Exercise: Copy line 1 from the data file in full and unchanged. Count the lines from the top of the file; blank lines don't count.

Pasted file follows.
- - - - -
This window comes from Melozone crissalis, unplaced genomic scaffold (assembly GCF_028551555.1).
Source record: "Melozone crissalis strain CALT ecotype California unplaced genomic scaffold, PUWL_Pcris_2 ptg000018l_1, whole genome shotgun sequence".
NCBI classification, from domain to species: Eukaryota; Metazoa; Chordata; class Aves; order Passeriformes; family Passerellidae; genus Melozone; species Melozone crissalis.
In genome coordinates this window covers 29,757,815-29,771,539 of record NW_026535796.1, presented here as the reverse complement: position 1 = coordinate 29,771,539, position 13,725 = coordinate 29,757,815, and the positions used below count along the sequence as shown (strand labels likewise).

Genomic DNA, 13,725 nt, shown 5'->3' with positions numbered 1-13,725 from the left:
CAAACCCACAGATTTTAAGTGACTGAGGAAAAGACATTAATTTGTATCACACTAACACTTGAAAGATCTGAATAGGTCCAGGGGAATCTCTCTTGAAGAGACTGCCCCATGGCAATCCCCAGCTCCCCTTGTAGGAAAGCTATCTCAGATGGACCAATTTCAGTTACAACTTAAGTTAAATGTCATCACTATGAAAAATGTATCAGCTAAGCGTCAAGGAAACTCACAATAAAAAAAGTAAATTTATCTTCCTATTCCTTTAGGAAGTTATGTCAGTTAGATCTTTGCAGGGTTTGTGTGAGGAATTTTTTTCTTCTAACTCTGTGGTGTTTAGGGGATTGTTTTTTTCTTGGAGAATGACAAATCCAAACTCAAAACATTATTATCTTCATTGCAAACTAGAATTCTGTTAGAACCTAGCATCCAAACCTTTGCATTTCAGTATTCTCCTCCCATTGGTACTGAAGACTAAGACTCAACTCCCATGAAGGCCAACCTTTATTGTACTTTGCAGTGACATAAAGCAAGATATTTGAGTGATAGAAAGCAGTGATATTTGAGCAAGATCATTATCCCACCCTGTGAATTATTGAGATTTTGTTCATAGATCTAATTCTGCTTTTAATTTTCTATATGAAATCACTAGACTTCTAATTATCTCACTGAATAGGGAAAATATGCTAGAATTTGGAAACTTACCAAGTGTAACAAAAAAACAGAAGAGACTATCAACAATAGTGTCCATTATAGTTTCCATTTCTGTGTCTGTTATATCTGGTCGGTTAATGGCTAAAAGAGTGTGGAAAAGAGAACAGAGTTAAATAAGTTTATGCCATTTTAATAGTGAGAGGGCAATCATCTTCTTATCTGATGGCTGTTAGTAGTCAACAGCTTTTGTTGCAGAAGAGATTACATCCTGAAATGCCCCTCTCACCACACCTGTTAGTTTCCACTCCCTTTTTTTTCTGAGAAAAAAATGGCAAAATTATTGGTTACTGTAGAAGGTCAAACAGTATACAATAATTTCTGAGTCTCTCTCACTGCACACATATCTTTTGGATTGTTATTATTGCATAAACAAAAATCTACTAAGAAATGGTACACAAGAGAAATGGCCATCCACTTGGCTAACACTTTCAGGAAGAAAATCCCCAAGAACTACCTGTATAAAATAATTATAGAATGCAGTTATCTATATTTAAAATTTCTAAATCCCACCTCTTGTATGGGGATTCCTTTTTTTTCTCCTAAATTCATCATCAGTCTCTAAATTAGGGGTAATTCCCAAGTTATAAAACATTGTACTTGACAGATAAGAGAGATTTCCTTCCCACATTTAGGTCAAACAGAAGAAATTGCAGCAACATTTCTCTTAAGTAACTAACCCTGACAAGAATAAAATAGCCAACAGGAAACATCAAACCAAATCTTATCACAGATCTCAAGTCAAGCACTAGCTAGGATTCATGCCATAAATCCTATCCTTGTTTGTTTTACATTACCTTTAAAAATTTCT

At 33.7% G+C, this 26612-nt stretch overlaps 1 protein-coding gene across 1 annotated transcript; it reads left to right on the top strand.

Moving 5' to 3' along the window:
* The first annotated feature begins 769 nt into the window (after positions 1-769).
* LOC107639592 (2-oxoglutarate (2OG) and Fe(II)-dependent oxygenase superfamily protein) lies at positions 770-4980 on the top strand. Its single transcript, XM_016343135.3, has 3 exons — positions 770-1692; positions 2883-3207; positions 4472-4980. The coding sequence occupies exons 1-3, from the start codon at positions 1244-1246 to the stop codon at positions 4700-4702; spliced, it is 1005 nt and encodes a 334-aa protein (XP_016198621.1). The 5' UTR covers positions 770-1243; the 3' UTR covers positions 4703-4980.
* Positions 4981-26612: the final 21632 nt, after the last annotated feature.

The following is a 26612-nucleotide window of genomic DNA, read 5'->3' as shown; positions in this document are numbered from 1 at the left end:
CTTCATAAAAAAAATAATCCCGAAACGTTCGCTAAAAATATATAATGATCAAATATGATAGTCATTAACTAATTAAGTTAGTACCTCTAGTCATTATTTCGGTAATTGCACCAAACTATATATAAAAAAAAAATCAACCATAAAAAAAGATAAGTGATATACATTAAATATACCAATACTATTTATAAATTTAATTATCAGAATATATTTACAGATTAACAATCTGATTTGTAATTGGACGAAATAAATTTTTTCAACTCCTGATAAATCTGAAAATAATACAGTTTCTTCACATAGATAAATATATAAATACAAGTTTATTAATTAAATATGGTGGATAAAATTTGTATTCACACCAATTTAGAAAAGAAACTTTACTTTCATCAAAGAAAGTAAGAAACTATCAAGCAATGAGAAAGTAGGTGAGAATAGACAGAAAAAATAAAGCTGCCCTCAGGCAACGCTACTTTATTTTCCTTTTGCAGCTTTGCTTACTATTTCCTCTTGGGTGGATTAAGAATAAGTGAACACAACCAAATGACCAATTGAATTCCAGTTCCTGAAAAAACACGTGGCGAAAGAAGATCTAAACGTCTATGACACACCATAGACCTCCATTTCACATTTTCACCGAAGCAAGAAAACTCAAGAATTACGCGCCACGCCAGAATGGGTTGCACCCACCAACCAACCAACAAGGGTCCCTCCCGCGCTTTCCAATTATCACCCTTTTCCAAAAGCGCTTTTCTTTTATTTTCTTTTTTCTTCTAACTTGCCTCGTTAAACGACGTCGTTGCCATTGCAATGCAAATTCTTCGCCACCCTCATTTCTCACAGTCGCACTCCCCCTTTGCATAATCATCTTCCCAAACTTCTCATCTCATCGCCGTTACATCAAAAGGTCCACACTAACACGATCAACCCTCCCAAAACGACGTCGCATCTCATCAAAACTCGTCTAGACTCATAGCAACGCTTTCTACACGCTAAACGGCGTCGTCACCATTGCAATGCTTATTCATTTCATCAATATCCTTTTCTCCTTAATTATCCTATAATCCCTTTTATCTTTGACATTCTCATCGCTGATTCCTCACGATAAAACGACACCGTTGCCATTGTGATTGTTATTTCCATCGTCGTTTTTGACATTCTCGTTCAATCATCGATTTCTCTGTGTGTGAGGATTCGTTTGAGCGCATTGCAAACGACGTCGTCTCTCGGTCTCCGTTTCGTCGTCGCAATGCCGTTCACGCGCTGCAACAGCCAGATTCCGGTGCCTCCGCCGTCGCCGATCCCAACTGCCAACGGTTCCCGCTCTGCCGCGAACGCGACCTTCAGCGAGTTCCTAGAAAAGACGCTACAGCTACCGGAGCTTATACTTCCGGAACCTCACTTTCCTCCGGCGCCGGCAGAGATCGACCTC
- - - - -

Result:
This window comes from Melozone crissalis, unplaced genomic scaffold (assembly GCF_028551555.1).